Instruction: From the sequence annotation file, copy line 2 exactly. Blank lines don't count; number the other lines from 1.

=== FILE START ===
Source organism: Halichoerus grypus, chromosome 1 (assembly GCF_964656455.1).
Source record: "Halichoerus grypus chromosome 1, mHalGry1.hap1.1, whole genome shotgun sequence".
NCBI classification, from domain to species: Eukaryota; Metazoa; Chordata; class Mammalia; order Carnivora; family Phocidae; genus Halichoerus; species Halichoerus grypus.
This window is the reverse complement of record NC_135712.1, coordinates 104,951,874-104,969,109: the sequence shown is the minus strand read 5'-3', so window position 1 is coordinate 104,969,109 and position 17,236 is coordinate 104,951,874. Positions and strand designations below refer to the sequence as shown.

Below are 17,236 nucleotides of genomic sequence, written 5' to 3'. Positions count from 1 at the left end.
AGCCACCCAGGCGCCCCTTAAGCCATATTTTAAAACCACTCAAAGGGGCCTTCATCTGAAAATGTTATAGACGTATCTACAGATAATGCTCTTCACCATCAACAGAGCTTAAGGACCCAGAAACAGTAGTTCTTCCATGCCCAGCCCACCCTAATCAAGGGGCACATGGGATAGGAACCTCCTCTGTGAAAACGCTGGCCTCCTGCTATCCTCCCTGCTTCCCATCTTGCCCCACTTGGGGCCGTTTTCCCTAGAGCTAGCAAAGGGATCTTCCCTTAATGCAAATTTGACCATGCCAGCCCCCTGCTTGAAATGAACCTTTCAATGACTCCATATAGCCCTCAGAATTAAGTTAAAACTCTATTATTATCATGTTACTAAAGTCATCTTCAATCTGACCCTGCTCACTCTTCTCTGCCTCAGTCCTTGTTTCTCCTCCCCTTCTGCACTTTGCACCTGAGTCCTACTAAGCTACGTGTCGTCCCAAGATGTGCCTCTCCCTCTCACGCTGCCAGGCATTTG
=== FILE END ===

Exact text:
Source record: "Halichoerus grypus chromosome 1, mHalGry1.hap1.1, whole genome shotgun sequence".